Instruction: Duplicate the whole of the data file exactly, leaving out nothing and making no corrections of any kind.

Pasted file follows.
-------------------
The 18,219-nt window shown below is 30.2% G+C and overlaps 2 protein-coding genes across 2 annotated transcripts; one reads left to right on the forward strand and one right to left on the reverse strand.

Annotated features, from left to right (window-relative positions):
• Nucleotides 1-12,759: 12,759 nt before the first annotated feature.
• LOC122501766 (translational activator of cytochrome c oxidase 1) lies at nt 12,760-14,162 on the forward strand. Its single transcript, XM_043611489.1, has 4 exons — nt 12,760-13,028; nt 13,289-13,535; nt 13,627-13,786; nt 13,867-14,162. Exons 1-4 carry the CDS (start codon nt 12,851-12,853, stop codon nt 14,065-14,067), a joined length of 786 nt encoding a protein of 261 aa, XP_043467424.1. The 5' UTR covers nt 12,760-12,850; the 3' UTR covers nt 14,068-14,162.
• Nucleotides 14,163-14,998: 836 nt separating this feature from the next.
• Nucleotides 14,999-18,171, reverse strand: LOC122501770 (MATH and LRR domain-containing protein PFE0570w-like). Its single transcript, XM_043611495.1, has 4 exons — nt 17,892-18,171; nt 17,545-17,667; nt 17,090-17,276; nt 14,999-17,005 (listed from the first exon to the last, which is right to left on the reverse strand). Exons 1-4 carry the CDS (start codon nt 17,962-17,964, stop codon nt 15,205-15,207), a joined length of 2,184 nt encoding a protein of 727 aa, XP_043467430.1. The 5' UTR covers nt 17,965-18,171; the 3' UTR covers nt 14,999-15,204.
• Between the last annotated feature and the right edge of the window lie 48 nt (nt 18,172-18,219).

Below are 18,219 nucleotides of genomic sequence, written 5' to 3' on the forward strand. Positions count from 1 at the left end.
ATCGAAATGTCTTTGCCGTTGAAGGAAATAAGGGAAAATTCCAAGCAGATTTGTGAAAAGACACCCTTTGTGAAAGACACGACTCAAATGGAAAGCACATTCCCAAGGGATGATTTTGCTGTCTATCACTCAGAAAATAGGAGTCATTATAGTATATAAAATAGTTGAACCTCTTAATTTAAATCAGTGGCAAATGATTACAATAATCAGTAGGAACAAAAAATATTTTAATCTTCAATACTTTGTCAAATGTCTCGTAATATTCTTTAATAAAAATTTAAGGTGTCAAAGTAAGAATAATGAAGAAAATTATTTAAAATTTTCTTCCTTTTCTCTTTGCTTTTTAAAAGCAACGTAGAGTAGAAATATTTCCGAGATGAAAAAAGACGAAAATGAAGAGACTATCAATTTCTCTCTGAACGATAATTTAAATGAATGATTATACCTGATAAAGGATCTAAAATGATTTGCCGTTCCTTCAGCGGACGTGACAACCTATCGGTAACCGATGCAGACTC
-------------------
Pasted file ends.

The 18,219-nt window shown below is 30.2% G+C and overlaps 2 protein-coding genes across 2 annotated transcripts; one reads left to right on the forward strand and one right to left on the reverse strand.

Annotated features, from left to right (window-relative positions):
• Nucleotides 1-12,759: 12,759 nt before the first annotated feature.
• LOC122501766 (translational activator of cytochrome c oxidase 1) lies at nt 12,760-14,162 on the forward strand. Its single transcript, XM_043611489.1, has 4 exons — nt 12,760-13,028; nt 13,289-13,535; nt 13,627-13,786; nt 13,867-14,162. Exons 1-4 carry the CDS (start codon nt 12,851-12,853, stop codon nt 14,065-14,067), a joined length of 786 nt encoding a protein of 261 aa, XP_043467424.1. The 5' UTR covers nt 12,760-12,850; the 3' UTR covers nt 14,068-14,162.
• Nucleotides 14,163-14,998: 836 nt separating this feature from the next.
• Nucleotides 14,999-18,171, reverse strand: LOC122501770 (MATH and LRR domain-containing protein PFE0570w-like). Its single transcript, XM_043611495.1, has 4 exons — nt 17,892-18,171; nt 17,545-17,667; nt 17,090-17,276; nt 14,999-17,005 (listed from the first exon to the last, which is right to left on the reverse strand). Exons 1-4 carry the CDS (start codon nt 17,962-17,964, stop codon nt 15,205-15,207), a joined length of 2,184 nt encoding a protein of 727 aa, XP_043467430.1. The 5' UTR covers nt 17,965-18,171; the 3' UTR covers nt 14,999-15,204.
• Between the last annotated feature and the right edge of the window lie 48 nt (nt 18,172-18,219).

Below are 18,219 nucleotides of genomic sequence, written 5' to 3' on the forward strand. Positions count from 1 at the left end.
ATCGAAATGTCTTTGCCGTTGAAGGAAATAAGGGAAAATTCCAAGCAGATTTGTGAAAAGACACCCTTTGTGAAAGACACGACTCAAATGGAAAGCACATTCCCAAGGGATGATTTTGCTGTCTATCACTCAGAAAATAGGAGTCATTATAGTATATAAAATAGTTGAACCTCTTAATTTAAATCAGTGGCAAATGATTACAATAATCAGTAGGAACAAAAAATATTTTAATCTTCAATACTTTGTCAAATGTCTCGTAATATTCTTTAATAAAAATTTAAGGTGTCAAAGTAAGAATAATGAAGAAAATTATTTAAAATTTTCTTCCTTTTCTCTTTGCTTTTTAAAAGCAACGTAGAGTAGAAATATTTCCGAGATGAAAAAAGACGAAAATGAAGAGACTATCAATTTCTCTCTGAACGATAATTTAAATGAATGATTATACCTGATAAAGGATCTAAAATGATTTGCCGTTCCTTCAGCGGACGTGACAACCTATCGGTAACCGATGCAGACTC